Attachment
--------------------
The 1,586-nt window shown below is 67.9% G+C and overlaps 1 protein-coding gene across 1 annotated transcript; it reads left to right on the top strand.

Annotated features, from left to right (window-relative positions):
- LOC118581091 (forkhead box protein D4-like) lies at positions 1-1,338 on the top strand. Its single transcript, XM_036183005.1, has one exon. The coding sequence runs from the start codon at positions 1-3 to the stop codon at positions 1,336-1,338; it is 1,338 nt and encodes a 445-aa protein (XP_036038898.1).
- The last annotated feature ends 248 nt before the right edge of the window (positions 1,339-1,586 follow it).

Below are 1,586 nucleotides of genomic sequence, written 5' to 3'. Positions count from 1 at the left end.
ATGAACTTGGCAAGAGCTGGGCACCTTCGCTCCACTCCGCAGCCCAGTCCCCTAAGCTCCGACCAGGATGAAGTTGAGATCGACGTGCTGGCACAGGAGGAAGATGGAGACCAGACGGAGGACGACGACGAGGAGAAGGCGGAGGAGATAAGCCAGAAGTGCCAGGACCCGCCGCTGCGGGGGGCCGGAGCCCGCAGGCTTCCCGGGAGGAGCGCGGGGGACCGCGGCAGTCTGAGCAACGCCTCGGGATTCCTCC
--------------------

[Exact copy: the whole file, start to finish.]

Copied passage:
The 1,586-nt window shown below is 67.9% G+C and overlaps 1 protein-coding gene across 1 annotated transcript; it reads left to right on the top strand.

Annotated features, from left to right (window-relative positions):
- LOC118581091 (forkhead box protein D4-like) lies at positions 1-1,338 on the top strand. Its single transcript, XM_036183005.1, has one exon. The coding sequence runs from the start codon at positions 1-3 to the stop codon at positions 1,336-1,338; it is 1,338 nt and encodes a 445-aa protein (XP_036038898.1).
- The last annotated feature ends 248 nt before the right edge of the window (positions 1,339-1,586 follow it).

Below are 1,586 nucleotides of genomic sequence, written 5' to 3'. Positions count from 1 at the left end.
ATGAACTTGGCAAGAGCTGGGCACCTTCGCTCCACTCCGCAGCCCAGTCCCCTAAGCTCCGACCAGGATGAAGTTGAGATCGACGTGCTGGCACAGGAGGAAGATGGAGACCAGACGGAGGACGACGACGAGGAGAAGGCGGAGGAGATAAGCCAGAAGTGCCAGGACCCGCCGCTGCGGGGGGCCGGAGCCCGCAGGCTTCCCGGGAGGAGCGCGGGGGACCGCGGCAGTCTGAGCAACGCCTCGGGATTCCTCC